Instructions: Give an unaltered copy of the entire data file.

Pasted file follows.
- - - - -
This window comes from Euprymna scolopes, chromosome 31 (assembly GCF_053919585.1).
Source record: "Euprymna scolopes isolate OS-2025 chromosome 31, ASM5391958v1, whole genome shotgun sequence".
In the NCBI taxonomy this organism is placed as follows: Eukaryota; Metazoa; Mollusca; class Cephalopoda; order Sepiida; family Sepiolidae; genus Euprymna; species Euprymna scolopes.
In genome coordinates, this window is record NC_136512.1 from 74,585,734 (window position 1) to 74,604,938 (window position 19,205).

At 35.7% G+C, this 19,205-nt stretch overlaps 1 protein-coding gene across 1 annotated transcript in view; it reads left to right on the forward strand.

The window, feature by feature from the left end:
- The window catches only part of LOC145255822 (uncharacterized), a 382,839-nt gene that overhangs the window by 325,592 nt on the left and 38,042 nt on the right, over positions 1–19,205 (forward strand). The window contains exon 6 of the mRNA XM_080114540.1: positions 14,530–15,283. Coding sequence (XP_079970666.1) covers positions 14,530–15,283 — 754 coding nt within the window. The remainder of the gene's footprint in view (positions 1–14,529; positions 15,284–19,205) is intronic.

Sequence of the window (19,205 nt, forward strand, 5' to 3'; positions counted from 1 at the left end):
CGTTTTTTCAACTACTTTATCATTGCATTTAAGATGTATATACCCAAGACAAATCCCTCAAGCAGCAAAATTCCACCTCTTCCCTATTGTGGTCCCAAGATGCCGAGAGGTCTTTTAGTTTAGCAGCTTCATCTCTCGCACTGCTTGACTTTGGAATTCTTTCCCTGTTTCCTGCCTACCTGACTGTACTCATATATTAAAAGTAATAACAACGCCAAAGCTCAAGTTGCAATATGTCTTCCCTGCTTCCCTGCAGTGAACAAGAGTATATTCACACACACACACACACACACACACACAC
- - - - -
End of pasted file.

This window comes from Euprymna scolopes, chromosome 31 (assembly GCF_053919585.1).
Source record: "Euprymna scolopes isolate OS-2025 chromosome 31, ASM5391958v1, whole genome shotgun sequence".
In the NCBI taxonomy this organism is placed as follows: Eukaryota; Metazoa; Mollusca; class Cephalopoda; order Sepiida; family Sepiolidae; genus Euprymna; species Euprymna scolopes.
In genome coordinates, this window is record NC_136512.1 from 74,585,734 (window position 1) to 74,604,938 (window position 19,205).

At 35.7% G+C, this 19,205-nt stretch overlaps 1 protein-coding gene across 1 annotated transcript in view; it reads left to right on the forward strand.

The window, feature by feature from the left end:
- The window catches only part of LOC145255822 (uncharacterized), a 382,839-nt gene that overhangs the window by 325,592 nt on the left and 38,042 nt on the right, over positions 1–19,205 (forward strand). The window contains exon 6 of the mRNA XM_080114540.1: positions 14,530–15,283. Coding sequence (XP_079970666.1) covers positions 14,530–15,283 — 754 coding nt within the window. The remainder of the gene's footprint in view (positions 1–14,529; positions 15,284–19,205) is intronic.

Sequence of the window (19,205 nt, forward strand, 5' to 3'; positions counted from 1 at the left end):
CGTTTTTTCAACTACTTTATCATTGCATTTAAGATGTATATACCCAAGACAAATCCCTCAAGCAGCAAAATTCCACCTCTTCCCTATTGTGGTCCCAAGATGCCGAGAGGTCTTTTAGTTTAGCAGCTTCATCTCTCGCACTGCTTGACTTTGGAATTCTTTCCCTGTTTCCTGCCTACCTGACTGTACTCATATATTAAAAGTAATAACAACGCCAAAGCTCAAGTTGCAATATGTCTTCCCTGCTTCCCTGCAGTGAACAAGAGTATATTCACACACACACACACACACACACACACAC